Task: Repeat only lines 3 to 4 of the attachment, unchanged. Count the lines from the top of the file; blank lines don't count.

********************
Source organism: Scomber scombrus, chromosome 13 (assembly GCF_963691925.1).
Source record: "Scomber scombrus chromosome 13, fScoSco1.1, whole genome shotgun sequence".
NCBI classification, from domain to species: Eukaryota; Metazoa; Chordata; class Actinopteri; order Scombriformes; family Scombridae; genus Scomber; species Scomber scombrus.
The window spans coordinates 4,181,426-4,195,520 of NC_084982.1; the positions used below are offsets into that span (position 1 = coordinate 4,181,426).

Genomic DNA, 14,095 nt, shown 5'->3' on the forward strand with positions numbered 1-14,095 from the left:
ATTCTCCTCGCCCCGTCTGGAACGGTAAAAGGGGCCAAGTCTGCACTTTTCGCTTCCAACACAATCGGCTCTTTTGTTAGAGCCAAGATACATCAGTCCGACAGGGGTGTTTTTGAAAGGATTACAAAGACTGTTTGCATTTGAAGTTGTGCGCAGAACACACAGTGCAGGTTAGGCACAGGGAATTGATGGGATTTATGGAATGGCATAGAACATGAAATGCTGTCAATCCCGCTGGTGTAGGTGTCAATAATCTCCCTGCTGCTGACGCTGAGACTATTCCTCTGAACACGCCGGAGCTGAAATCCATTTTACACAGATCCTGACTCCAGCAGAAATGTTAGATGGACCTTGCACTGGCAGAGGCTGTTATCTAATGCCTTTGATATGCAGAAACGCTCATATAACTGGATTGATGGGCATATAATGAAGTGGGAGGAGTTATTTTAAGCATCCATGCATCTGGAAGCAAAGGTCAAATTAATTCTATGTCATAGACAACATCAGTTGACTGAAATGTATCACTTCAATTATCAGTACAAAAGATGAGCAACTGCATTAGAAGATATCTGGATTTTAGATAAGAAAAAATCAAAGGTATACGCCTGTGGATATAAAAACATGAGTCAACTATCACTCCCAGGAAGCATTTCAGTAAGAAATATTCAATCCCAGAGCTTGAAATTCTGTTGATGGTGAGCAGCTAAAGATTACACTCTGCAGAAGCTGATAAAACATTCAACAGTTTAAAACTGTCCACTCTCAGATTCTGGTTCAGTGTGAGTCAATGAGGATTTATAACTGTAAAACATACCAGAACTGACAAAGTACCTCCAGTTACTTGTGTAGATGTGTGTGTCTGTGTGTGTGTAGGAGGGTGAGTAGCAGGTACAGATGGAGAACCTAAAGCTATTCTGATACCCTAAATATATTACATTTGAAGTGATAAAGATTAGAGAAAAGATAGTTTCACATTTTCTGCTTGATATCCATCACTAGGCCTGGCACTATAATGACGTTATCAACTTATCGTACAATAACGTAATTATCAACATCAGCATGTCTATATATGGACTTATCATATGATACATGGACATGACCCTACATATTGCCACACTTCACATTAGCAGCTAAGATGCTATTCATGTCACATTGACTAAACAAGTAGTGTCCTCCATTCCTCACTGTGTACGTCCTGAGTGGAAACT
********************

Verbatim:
NCBI classification, from domain to species: Eukaryota; Metazoa; Chordata; class Actinopteri; order Scombriformes; family Scombridae; genus Scomber; species Scomber scombrus.
The window spans coordinates 4,181,426-4,195,520 of NC_084982.1; the positions used below are offsets into that span (position 1 = coordinate 4,181,426).